For most women being pregnant and becoming a new mum during the first 1000 days is a happy experience, both for mum, dad and baby. Pregnancy, birth and the first 24 months can be tough for every mother and father, and some parents may find it hard to provide the care and attention their baby needs.
But it can also be a chance to affect great change, as pregnancy and the birth of a baby is a critical ‘window of opportunity’ which can make a huge difference to how your child grows into adulthood.
It can also be an emotional time, and it’s perfectly usual to feel the natural anxieties linked with pregnancy, delivery and new motherhood.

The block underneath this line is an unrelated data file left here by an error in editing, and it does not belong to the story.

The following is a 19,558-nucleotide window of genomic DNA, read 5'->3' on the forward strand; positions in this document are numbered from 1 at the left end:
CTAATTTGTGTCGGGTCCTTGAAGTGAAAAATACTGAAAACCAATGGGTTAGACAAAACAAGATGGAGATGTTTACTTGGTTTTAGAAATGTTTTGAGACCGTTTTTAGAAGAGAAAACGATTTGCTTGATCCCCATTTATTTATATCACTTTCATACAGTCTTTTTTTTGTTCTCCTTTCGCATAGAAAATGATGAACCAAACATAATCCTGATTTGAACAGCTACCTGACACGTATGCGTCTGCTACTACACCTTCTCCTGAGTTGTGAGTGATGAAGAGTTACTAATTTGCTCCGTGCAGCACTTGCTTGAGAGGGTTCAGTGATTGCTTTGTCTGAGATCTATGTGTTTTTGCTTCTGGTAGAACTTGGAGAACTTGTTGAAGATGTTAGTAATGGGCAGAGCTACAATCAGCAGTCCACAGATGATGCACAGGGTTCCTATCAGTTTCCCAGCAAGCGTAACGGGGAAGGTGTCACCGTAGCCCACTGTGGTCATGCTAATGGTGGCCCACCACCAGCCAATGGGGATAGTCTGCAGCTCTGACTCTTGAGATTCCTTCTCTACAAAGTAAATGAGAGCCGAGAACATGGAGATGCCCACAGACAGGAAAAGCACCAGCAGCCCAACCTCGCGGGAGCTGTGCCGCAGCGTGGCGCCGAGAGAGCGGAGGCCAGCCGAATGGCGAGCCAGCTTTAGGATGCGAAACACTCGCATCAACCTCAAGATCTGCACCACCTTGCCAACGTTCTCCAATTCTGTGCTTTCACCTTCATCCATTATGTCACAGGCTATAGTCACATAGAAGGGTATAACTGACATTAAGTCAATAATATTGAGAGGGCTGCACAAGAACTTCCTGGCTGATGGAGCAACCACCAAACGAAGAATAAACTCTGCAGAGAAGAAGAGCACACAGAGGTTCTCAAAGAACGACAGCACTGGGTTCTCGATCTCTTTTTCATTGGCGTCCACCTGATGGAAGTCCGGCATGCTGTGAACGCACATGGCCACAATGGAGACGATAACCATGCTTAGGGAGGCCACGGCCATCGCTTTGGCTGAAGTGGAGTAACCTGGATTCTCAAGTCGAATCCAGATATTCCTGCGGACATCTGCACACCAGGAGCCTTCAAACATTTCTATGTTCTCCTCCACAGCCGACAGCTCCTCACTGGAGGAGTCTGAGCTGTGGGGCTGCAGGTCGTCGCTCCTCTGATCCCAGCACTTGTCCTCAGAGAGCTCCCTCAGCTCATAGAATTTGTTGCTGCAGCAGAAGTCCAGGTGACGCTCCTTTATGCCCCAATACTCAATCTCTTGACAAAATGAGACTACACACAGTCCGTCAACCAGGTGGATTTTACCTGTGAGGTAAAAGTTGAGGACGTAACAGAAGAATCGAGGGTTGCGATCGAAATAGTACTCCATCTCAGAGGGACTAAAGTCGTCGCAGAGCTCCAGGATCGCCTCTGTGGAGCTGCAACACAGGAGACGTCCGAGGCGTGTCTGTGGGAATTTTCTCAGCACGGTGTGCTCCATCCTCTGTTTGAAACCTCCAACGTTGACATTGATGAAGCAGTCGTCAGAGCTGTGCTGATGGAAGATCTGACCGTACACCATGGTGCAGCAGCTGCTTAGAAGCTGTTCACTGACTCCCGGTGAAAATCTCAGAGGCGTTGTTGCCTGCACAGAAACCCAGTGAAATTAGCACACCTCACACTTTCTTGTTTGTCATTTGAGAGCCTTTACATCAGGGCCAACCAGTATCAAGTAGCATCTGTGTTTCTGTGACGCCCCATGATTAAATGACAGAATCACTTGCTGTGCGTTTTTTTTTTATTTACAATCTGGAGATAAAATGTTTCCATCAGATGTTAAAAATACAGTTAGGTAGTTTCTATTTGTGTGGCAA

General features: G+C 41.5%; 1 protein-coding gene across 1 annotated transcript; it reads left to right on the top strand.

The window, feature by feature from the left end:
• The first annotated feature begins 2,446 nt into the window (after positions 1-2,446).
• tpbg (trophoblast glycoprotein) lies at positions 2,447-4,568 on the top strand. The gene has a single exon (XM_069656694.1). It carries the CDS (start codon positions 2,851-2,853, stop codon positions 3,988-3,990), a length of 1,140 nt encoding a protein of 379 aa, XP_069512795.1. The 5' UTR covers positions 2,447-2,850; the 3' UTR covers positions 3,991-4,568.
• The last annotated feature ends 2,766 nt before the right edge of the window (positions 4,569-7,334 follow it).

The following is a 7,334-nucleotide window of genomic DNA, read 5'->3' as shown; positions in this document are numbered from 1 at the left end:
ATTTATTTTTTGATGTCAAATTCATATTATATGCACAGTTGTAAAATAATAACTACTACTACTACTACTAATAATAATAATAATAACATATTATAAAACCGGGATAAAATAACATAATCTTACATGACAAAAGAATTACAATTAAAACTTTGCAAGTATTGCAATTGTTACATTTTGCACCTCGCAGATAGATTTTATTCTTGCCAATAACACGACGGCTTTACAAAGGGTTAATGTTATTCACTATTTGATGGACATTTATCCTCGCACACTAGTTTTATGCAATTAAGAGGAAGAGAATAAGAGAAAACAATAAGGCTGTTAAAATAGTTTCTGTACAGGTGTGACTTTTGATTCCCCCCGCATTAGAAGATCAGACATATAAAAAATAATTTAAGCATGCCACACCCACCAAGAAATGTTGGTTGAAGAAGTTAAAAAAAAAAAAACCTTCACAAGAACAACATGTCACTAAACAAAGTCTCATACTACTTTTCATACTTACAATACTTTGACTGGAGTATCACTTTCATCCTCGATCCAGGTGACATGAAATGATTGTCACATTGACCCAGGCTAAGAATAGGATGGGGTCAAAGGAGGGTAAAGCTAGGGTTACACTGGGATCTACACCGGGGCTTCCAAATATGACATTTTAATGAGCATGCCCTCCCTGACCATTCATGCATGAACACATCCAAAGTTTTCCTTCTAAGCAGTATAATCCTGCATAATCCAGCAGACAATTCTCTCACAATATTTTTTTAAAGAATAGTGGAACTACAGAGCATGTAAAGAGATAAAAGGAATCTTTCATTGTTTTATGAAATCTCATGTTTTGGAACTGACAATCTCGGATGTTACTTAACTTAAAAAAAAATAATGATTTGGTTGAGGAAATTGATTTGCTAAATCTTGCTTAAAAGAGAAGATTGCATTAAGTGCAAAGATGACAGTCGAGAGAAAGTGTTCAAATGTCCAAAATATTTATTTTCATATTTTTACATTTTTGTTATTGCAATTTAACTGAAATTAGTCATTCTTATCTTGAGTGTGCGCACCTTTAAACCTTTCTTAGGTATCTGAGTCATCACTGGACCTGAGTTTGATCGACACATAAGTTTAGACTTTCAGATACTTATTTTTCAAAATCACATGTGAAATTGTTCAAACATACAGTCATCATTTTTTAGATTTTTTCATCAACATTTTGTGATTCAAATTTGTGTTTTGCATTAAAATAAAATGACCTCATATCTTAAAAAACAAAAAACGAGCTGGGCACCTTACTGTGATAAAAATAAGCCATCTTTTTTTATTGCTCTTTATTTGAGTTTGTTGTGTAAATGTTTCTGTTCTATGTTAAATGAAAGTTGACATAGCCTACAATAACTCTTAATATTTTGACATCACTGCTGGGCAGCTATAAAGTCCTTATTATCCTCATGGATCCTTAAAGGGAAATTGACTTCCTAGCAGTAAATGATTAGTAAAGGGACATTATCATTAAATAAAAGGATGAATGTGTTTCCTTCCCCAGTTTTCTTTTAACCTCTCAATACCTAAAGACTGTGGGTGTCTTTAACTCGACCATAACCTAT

However, for some it can be a time of increased stress, worry and depression. Many mums are reluctant to get help and struggle on, often due to social pressures of ‘being expected to be happy’ or to be seen as a ‘supermum.’ For some, there may even be the worry that social service professionals will see they are not coping so well and want to get involved. If you feel like this you are not alone, in fact, about 1 in 4 mums are diagnosed with either/both an anxiety disorder or clinical depression either during pregnancy, or in the post-natal period.
This 100 day period – from conception to age 2 – is especially important and has been recognised as such by the UK Government – see the all party parliamentary group manifesto.